Immediately, I went numb. And I almost passed out.

Remember how they tell you that postpartum hair loss is gradual and you won’t lose all of your hair? No one ever said anything about bald spots.

I began frantically researching what on earth could be wrong with me. What vitamin was I missing? How were my iron levels? Did I have a thyroid problem?

I went to one dermatologist and he took one look at me, declared that I had “alopecia areata.” He told me he had no idea why it was happening. He gave me some steroid shots in my scalp, told me to use Rogaine and come back in four weeks.

I was devastated. I had done just enough Google research to know that alopecia areata (AA) was autoimmune and could be lifelong. I had also read horror stories about people with AA who never regrew hair and eventually lost all of it. How could this be happening to me!?

I’ve never had great hair. It’s always been too thin or too fine or too flat. But I’d never had hair loss before. Even after the birth of my first daughter, my hair loss hadn’t even been noticeable. And I also tended to keep my pregnancy hair until I began to wean my babies, resulting in years of thicker, more luscious hair.

This hair loss proved to be a nightmare. I found myself longing for my old, thin hair that used to annoy me. I continued to shed — not just from my bald spots, but from all over…for months. I saw another dermatologist who had a more gentle approach. She gave me topical steroids and more shots, and assured me I would regrow hair. She still didn’t have any answers for me, but somehow she gave me hope.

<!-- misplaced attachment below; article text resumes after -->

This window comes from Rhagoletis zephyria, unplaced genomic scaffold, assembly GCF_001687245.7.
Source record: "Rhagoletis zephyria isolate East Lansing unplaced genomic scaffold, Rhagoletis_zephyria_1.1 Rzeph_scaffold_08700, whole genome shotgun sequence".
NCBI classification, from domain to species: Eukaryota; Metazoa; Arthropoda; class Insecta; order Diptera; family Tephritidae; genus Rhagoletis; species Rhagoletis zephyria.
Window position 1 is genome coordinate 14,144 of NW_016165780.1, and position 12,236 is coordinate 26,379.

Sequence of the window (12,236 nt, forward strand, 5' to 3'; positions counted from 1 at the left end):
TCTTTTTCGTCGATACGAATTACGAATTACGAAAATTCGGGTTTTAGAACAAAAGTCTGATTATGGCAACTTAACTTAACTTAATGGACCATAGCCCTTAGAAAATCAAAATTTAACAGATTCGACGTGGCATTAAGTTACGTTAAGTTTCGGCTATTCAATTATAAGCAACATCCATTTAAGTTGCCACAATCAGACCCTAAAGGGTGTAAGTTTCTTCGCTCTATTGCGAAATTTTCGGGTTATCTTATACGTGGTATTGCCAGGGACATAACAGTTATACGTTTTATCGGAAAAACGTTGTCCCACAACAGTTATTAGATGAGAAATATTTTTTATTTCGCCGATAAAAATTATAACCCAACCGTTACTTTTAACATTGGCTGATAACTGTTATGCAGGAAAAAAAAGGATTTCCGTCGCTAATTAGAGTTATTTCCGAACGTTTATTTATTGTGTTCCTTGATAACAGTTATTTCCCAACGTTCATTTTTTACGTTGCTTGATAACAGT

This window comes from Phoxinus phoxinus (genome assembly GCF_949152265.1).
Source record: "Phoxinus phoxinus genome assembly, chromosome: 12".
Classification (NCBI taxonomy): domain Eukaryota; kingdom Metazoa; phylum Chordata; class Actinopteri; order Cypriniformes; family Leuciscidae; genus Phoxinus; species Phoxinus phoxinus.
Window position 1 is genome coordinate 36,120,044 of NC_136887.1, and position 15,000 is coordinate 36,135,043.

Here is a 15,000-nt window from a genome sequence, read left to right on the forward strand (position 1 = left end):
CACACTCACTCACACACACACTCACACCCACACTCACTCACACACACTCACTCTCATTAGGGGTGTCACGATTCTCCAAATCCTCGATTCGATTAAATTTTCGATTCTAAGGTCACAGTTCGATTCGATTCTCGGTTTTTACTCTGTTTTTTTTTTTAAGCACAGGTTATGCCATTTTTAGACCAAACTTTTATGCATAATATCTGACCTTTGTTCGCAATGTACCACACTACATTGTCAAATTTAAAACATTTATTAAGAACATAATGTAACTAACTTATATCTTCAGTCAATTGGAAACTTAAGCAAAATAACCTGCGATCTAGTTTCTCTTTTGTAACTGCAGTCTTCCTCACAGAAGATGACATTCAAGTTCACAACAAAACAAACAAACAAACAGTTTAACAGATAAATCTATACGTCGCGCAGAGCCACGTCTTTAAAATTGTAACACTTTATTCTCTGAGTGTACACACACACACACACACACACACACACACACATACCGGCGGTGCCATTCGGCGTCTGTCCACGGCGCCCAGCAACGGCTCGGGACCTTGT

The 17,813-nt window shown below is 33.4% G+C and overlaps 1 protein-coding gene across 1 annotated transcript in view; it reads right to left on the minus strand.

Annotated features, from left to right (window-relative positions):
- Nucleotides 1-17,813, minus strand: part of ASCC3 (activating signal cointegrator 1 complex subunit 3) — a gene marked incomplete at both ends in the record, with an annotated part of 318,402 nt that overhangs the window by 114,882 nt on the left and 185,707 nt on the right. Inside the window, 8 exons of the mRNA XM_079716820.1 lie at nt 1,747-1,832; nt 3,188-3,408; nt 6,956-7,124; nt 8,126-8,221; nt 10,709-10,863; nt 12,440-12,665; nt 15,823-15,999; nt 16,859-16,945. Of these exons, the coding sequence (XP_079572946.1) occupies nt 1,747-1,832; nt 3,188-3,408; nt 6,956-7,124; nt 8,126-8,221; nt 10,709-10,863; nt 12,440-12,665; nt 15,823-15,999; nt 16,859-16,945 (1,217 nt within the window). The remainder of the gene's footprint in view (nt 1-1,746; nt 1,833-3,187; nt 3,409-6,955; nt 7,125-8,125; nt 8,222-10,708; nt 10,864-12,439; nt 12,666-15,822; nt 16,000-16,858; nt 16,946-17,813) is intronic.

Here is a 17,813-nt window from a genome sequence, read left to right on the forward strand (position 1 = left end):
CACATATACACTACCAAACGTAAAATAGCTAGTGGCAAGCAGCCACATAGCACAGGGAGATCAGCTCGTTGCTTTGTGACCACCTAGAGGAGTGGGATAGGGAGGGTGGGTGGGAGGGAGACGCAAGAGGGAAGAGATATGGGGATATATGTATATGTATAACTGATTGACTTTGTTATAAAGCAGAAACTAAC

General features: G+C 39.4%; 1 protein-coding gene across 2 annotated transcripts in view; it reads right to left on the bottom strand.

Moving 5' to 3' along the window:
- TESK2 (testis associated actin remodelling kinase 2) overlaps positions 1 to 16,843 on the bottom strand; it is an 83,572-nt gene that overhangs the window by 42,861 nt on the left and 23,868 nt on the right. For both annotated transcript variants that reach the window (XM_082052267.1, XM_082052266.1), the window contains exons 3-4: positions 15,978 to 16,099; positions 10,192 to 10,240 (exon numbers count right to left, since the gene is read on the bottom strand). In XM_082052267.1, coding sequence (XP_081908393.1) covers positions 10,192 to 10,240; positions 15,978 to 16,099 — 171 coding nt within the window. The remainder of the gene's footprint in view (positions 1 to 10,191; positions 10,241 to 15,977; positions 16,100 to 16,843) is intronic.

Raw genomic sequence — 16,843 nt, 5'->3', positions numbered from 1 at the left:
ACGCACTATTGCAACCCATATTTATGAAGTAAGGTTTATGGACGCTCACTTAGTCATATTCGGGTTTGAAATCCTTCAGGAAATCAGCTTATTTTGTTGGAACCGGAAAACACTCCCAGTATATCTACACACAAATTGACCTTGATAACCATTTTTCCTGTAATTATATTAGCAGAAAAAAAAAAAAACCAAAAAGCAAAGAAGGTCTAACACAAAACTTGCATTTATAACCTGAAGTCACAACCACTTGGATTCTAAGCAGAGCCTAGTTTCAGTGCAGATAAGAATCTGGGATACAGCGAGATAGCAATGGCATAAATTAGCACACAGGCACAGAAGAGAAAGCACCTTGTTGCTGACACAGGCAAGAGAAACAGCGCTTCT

I weaned my second baby — through lots of tears — and began using Rogaine. I wore a hat a pretty much all summer long and my hair style consisted of a lot of French braids to hide my ever-growing bald spots. I ended up with three spots and the largest was the size of a golf ball. For the most part, I was too scared to show even my family and friends. I had a wonderful support system with my mother, mother-in-law and sisters-in-law, but a part from them I was scared to talk about it.

That summer was rough. But by the fall, I had small tufts of regrowth and my shedding seemed to subside.

But then, in the winter my hair began to shed again, this time all over.